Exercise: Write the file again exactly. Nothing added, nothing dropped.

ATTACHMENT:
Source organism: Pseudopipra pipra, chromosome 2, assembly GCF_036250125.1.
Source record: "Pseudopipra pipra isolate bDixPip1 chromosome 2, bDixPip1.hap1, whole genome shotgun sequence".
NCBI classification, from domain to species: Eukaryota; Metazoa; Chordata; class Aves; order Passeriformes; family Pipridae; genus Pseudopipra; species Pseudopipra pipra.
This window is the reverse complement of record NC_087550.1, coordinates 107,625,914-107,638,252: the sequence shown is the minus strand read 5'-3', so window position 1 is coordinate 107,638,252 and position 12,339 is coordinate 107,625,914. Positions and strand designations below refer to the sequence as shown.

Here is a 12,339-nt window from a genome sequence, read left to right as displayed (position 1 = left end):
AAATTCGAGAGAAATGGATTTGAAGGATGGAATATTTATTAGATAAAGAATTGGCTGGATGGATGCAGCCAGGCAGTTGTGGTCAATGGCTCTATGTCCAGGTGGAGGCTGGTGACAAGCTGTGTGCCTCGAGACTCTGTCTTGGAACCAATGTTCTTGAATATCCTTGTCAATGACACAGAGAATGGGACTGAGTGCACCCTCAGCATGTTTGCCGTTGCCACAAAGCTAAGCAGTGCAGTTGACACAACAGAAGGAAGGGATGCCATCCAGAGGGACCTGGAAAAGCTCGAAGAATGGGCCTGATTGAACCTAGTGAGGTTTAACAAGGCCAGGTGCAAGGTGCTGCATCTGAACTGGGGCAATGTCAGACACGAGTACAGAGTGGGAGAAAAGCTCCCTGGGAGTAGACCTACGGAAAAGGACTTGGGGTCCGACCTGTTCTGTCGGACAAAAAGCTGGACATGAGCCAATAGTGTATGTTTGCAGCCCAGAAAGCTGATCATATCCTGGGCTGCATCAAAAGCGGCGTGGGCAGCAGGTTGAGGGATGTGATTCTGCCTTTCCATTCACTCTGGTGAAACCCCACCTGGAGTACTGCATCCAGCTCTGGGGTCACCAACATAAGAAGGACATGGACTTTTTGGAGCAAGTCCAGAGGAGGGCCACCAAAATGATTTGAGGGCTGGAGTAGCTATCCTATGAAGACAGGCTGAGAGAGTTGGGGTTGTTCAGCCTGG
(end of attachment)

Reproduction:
Source organism: Pseudopipra pipra, chromosome 2, assembly GCF_036250125.1.
Source record: "Pseudopipra pipra isolate bDixPip1 chromosome 2, bDixPip1.hap1, whole genome shotgun sequence".
NCBI classification, from domain to species: Eukaryota; Metazoa; Chordata; class Aves; order Passeriformes; family Pipridae; genus Pseudopipra; species Pseudopipra pipra.
This window is the reverse complement of record NC_087550.1, coordinates 107,625,914-107,638,252: the sequence shown is the minus strand read 5'-3', so window position 1 is coordinate 107,638,252 and position 12,339 is coordinate 107,625,914. Positions and strand designations below refer to the sequence as shown.

Here is a 12,339-nt window from a genome sequence, read left to right as displayed (position 1 = left end):
AAATTCGAGAGAAATGGATTTGAAGGATGGAATATTTATTAGATAAAGAATTGGCTGGATGGATGCAGCCAGGCAGTTGTGGTCAATGGCTCTATGTCCAGGTGGAGGCTGGTGACAAGCTGTGTGCCTCGAGACTCTGTCTTGGAACCAATGTTCTTGAATATCCTTGTCAATGACACAGAGAATGGGACTGAGTGCACCCTCAGCATGTTTGCCGTTGCCACAAAGCTAAGCAGTGCAGTTGACACAACAGAAGGAAGGGATGCCATCCAGAGGGACCTGGAAAAGCTCGAAGAATGGGCCTGATTGAACCTAGTGAGGTTTAACAAGGCCAGGTGCAAGGTGCTGCATCTGAACTGGGGCAATGTCAGACACGAGTACAGAGTGGGAGAAAAGCTCCCTGGGAGTAGACCTACGGAAAAGGACTTGGGGTCCGACCTGTTCTGTCGGACAAAAAGCTGGACATGAGCCAATAGTGTATGTTTGCAGCCCAGAAAGCTGATCATATCCTGGGCTGCATCAAAAGCGGCGTGGGCAGCAGGTTGAGGGATGTGATTCTGCCTTTCCATTCACTCTGGTGAAACCCCACCTGGAGTACTGCATCCAGCTCTGGGGTCACCAACATAAGAAGGACATGGACTTTTTGGAGCAAGTCCAGAGGAGGGCCACCAAAATGATTTGAGGGCTGGAGTAGCTATCCTATGAAGACAGGCTGAGAGAGTTGGGGTTGTTCAGCCTGG